Barron's says the time may be ripe for food stocks, given their low valuations and strong upside potential. While some investors fret sharply higher commodity prices, food producers have thus-far successfully passed on rising costs to the consumer. With the exclusion of richly-valued Hershey (HSY) and Wrigley (WWY), food stocks trade at about 15x 2008 earnings, substantially cheaper than their 17-19 average ratio of recent years.
While not likely to be the most exciting of stocks, food companies should reward investors with steady growth and secure dividends. In order of appeal, here are the food producers Barron's likes best:
- Nestle (OTCPK:NSRGY) -- #1 food company in the world, Nestle boasts strong organic growth, a low P/E ratio and valuable non-food assets. Barron's says Nestle may be the "strongest and most balanced" food company in the world, yet its shares trade at under 14x earnings net of some non-food holdings. Shares ($107) could hit $140.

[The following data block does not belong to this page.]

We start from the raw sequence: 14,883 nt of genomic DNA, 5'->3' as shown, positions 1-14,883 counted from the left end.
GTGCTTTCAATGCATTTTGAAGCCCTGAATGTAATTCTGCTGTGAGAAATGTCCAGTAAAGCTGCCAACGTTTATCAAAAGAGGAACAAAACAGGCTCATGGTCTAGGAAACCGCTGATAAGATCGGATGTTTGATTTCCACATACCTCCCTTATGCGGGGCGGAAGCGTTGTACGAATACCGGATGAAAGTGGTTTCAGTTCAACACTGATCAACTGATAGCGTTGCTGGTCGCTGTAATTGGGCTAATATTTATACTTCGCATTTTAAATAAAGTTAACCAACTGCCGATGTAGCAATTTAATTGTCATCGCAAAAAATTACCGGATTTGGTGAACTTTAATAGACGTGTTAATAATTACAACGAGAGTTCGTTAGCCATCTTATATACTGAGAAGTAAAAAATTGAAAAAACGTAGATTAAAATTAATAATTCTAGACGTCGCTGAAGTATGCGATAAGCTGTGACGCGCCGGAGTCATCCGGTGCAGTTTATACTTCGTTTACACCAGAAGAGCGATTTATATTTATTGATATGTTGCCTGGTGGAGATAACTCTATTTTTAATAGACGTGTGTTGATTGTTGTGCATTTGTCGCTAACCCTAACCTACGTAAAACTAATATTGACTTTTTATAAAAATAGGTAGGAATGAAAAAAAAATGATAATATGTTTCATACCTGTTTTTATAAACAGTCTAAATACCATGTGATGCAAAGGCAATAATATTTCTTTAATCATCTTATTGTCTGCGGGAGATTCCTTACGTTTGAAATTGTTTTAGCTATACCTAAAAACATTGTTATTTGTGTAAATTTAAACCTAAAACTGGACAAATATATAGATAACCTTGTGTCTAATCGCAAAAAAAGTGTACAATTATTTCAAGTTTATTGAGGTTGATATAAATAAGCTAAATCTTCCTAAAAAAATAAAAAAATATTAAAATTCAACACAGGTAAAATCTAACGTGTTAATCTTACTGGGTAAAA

- Kellogg (K) -- #1 best managed U.S. food company, its shares trade at just 16x 2008 profits. One analyst cites Kellogg's "superior operating fundamentals, superior innovation capability, broad-based market-share growth and substantial financial flexibility," and says shares ($49) could hit $60 over the next year.
- General Mills (GIS) -- pays a 2.8% dividend, and has been active in share repurchases. With a 16x 2008 P/E ratio, shares ($54) look headed back to the low $60s.
- Heinz (HNZ) -- with Nelson Peltz now on its board, the company boosted its dividend and share buybacks, cut costs and increased marketing. Shares ($42) could top $50, and the company may become a takeover target.
- Kraft (KFT) -- at 15x 2008 earnings and a yield of 3.7%, the company is poised for a turnaround.
- ConAgra (CAG) -- shares trade at a depressed 13x 2008 profits. Earnings are getting a boost from a strong commodity-trading unit. Shares ($21) could hit the high $20s by year-end.
- Campbell Soup (CPB) -- despite modest domestic growth, shares ($31) may have bottomed at 15x 2008 earnings.